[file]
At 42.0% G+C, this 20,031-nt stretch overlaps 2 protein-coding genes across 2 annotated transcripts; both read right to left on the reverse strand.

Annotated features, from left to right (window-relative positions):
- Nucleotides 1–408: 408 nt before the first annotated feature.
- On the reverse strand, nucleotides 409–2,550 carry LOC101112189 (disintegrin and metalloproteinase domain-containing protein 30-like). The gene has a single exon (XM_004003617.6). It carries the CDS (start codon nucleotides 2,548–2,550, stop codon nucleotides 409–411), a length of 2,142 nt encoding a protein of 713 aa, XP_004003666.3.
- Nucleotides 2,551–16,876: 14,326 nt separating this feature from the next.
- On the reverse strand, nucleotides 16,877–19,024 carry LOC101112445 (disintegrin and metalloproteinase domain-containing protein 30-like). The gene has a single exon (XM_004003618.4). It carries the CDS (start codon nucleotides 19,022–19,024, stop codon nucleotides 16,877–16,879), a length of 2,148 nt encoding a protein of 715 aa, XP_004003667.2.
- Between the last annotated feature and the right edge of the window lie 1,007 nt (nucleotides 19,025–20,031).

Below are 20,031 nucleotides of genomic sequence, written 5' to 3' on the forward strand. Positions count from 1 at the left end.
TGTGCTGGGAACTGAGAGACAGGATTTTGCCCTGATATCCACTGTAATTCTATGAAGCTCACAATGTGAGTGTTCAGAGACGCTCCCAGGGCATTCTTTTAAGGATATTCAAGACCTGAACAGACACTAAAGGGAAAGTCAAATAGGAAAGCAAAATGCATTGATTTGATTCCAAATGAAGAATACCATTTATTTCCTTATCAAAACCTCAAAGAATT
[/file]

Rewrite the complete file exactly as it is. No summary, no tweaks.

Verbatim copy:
At 42.0% G+C, this 20,031-nt stretch overlaps 2 protein-coding genes across 2 annotated transcripts; both read right to left on the reverse strand.

Annotated features, from left to right (window-relative positions):
- Nucleotides 1–408: 408 nt before the first annotated feature.
- On the reverse strand, nucleotides 409–2,550 carry LOC101112189 (disintegrin and metalloproteinase domain-containing protein 30-like). The gene has a single exon (XM_004003617.6). It carries the CDS (start codon nucleotides 2,548–2,550, stop codon nucleotides 409–411), a length of 2,142 nt encoding a protein of 713 aa, XP_004003666.3.
- Nucleotides 2,551–16,876: 14,326 nt separating this feature from the next.
- On the reverse strand, nucleotides 16,877–19,024 carry LOC101112445 (disintegrin and metalloproteinase domain-containing protein 30-like). The gene has a single exon (XM_004003618.4). It carries the CDS (start codon nucleotides 19,022–19,024, stop codon nucleotides 16,877–16,879), a length of 2,148 nt encoding a protein of 715 aa, XP_004003667.2.
- Between the last annotated feature and the right edge of the window lie 1,007 nt (nucleotides 19,025–20,031).

Below are 20,031 nucleotides of genomic sequence, written 5' to 3' on the forward strand. Positions count from 1 at the left end.
TGTGCTGGGAACTGAGAGACAGGATTTTGCCCTGATATCCACTGTAATTCTATGAAGCTCACAATGTGAGTGTTCAGAGACGCTCCCAGGGCATTCTTTTAAGGATATTCAAGACCTGAACAGACACTAAAGGGAAAGTCAAATAGGAAAGCAAAATGCATTGATTTGATTCCAAATGAAGAATACCATTTATTTCCTTATCAAAACCTCAAAGAATT